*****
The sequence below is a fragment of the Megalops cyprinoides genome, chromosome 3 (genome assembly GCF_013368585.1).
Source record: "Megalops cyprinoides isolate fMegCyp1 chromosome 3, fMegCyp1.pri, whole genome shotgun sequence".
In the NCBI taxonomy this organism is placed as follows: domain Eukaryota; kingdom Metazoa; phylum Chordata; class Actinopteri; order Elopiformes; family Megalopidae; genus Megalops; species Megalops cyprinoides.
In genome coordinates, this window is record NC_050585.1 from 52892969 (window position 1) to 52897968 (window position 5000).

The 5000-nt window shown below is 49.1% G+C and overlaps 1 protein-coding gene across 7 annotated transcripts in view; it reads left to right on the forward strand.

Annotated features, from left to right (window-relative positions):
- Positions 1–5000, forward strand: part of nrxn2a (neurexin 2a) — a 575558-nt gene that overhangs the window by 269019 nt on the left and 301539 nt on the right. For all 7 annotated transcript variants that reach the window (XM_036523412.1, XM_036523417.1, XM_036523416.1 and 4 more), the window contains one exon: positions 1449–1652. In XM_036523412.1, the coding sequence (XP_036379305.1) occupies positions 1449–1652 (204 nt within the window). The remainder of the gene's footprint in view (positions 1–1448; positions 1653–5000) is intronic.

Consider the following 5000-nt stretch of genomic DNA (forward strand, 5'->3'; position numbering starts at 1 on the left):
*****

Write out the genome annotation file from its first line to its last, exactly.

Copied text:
The sequence below is a fragment of the Megalops cyprinoides genome, chromosome 3 (genome assembly GCF_013368585.1).
Source record: "Megalops cyprinoides isolate fMegCyp1 chromosome 3, fMegCyp1.pri, whole genome shotgun sequence".
In the NCBI taxonomy this organism is placed as follows: domain Eukaryota; kingdom Metazoa; phylum Chordata; class Actinopteri; order Elopiformes; family Megalopidae; genus Megalops; species Megalops cyprinoides.
In genome coordinates, this window is record NC_050585.1 from 52892969 (window position 1) to 52897968 (window position 5000).

The 5000-nt window shown below is 49.1% G+C and overlaps 1 protein-coding gene across 7 annotated transcripts in view; it reads left to right on the forward strand.

Annotated features, from left to right (window-relative positions):
- Positions 1–5000, forward strand: part of nrxn2a (neurexin 2a) — a 575558-nt gene that overhangs the window by 269019 nt on the left and 301539 nt on the right. For all 7 annotated transcript variants that reach the window (XM_036523412.1, XM_036523417.1, XM_036523416.1 and 4 more), the window contains one exon: positions 1449–1652. In XM_036523412.1, the coding sequence (XP_036379305.1) occupies positions 1449–1652 (204 nt within the window). The remainder of the gene's footprint in view (positions 1–1448; positions 1653–5000) is intronic.

Consider the following 5000-nt stretch of genomic DNA (forward strand, 5'->3'; position numbering starts at 1 on the left):